3d Printed gunA rundown of stuff you can now make with 3d printers includes eagle’s beaks (there’s an eagle wearing one now), Escher buildings, the world’s fastest shoe, iPhone cases, and yes, pistols.

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Keep losing your iPhone? You can now dock it in your bra, toaster, kettle, prosthetic arm, or yes, under your skin.

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Mi c With i Phone and i pad illIt’s never been easier to get music onto a phone, whether it’s yours or someone else’s. These tools help you find and record music–and even bust out an app for your band using HTML5.

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Hooper Jennifer bat app aFrom assignment to App Store in five months: After creating a demo version in her New Media class, UMaine Intermedia student Jennifer Hooper teams up with NMD alum Justin Russell to release a Community Connector mobile app for local riders.

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Photo by Adobe ShadowWho’s got the right strategy for uniting content across desktop and mobile devices? (And who’s utterly failing?)

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Whiteonwhite 2 smaBored of the same old movies and TV shows? Flicks programmed by computers are making a debut at prestigious venues like the Sundance film festival, while TV watchers and video artists are turning to unusual processes for making decisions. Can creative formulas make video less, well, formulaic?

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This is a pretty cool product that allows users to very quickly create website and moblile phone mockups.  It uses a very simple drag-and-drop interface.  The actual product is $79, but I used this free demo to create the mockups I wanted, then I took screen shots of them.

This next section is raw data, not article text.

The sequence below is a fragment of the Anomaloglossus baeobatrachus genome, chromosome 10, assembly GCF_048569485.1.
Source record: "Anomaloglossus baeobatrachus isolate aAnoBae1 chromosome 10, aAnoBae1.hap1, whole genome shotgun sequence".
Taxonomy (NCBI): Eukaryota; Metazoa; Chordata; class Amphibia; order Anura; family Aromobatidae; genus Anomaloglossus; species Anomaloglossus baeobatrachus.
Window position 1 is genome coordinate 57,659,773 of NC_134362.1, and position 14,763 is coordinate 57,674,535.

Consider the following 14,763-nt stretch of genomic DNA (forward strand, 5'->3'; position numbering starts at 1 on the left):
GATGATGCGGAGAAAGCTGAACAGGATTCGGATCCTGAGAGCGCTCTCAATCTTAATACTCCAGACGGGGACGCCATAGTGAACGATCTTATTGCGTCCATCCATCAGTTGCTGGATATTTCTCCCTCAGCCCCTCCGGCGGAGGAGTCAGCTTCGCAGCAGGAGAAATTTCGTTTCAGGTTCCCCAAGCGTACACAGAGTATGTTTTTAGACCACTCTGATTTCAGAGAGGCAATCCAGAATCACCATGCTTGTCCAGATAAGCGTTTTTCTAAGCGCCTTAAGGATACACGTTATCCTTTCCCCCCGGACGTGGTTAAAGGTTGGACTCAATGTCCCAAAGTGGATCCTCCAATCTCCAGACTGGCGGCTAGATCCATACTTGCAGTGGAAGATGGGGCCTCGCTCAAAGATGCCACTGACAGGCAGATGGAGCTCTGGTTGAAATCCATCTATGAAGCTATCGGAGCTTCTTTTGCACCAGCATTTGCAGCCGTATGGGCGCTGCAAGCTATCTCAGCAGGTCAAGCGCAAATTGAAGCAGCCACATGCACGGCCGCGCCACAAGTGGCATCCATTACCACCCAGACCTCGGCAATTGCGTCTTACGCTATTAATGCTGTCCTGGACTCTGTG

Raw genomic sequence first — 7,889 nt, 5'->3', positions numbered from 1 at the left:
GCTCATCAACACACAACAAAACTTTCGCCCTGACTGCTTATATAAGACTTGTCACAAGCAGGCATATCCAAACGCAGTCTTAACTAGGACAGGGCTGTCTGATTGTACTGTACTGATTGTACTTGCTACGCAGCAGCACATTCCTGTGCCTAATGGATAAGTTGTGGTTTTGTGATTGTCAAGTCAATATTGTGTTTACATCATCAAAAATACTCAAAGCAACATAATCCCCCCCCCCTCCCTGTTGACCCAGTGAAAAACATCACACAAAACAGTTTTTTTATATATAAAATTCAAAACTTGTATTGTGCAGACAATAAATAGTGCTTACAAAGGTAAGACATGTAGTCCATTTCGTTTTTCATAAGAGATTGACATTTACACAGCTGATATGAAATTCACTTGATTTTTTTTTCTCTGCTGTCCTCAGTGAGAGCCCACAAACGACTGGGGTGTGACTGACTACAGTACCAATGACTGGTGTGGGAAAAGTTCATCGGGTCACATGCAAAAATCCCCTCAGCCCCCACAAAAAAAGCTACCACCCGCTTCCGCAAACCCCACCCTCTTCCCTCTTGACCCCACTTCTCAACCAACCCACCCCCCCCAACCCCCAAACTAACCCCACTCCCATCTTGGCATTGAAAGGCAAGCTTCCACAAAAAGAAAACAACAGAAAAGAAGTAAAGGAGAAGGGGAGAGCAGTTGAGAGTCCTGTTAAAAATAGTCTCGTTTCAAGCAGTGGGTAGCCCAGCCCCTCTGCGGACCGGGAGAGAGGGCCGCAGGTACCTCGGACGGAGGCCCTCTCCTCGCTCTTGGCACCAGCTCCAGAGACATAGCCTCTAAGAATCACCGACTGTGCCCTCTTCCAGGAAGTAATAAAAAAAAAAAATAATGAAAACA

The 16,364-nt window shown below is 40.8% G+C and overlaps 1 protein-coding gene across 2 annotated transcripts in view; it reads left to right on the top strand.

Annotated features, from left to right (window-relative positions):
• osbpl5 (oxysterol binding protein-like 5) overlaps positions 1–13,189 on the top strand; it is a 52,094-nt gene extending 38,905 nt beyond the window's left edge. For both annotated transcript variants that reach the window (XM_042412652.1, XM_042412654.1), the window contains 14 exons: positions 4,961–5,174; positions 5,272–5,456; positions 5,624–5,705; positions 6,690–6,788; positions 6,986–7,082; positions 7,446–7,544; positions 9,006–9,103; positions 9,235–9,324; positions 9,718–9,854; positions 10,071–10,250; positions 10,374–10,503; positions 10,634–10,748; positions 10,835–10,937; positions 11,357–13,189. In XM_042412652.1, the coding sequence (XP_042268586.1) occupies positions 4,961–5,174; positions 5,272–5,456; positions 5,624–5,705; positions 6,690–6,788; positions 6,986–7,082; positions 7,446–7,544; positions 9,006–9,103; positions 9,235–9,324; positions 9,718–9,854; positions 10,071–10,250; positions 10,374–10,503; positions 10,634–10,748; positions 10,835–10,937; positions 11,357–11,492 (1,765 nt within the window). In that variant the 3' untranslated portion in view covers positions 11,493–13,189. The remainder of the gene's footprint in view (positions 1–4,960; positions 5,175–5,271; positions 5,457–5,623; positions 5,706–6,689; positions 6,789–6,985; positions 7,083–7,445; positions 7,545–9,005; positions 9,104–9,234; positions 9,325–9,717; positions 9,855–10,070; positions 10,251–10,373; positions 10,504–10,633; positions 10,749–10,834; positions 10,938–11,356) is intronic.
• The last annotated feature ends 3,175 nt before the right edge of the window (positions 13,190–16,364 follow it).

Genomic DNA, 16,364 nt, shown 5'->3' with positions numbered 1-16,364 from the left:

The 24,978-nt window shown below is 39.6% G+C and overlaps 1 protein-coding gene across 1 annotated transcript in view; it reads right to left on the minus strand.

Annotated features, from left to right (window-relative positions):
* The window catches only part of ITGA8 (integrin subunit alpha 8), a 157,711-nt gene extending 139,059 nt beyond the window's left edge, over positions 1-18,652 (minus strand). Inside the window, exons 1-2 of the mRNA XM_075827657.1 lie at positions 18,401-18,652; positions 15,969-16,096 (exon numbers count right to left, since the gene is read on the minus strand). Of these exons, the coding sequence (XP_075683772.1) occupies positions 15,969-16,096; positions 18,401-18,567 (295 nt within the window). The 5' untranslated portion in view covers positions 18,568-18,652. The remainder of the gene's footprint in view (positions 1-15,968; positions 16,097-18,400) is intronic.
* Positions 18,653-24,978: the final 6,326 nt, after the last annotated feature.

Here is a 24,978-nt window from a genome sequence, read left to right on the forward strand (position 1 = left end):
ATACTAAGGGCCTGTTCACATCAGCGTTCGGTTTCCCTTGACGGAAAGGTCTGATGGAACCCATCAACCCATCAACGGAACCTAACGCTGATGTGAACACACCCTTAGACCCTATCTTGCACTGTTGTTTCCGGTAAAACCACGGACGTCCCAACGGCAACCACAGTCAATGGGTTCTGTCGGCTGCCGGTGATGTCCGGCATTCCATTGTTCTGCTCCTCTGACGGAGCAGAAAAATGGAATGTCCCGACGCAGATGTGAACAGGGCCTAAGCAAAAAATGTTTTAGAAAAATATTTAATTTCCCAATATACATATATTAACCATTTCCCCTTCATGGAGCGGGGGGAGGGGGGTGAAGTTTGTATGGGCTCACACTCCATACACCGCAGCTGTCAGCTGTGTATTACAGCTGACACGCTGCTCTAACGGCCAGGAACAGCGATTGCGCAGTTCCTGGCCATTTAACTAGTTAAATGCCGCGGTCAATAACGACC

http://builds.balsamiq.com/b/mockups-web-demo/

A decade ago, Sun founder Bill Joy prophesied a future without fixed prices, where bots would negotiate our most quotidian economic transactions. His future is about to become our present.

TaskRabbit is like eBay for real-world labor….It was a wintry night in February 2008, when [ Leah ] Busque, a 28-year-old engineer at IBM in Cambridge, Massachusetts, realized that she needed dog food for her yellow lab, Kobe. She wanted nothing more than to get someone else to trudge outside in the snow. “I thought, wouldn’t it be nice if there were a place online you could go,” she says. “A site where you could name the price you were willing to pay for any task. There had to be someone in my neighborhood who was willing to get that dog food for what I was willing to pay.”

http://feeds.wired.com/~r/wired/index/~3/aPyr0W88wck/

Got parking?

A new iPhone app has created a marketplace for public parking, connecting those vacating a space with those searching for one — for a fee.

Parking Auction launched earlier this week on Manhattan’s Upper West Side. The matchmaking service is beta-testing, and the folks behind it hope to expand worldwide, creating communities of relaxed, smartphone-armed parkers.

“If I’m parked on the street and wouldn’t mind moving my car to a spot half a mile away that isn’t residential, I may be happy to give it up to my neighbor that just got home from East Hampton on a Sunday night with two kids in a car she has to unload,” said founder Brian Rosetti. “We think that’s quite a neighborly and valuable service.”

http://feeds.wired.com/~r/wired/index/~3/4cuhGQtKJKA/

At the same time that the Obama administration is underwriting hardware for helping citizens of other countries circumvent their own government’s Internet censorship, Apple is patenting a camera that performs a government’s censorship for it.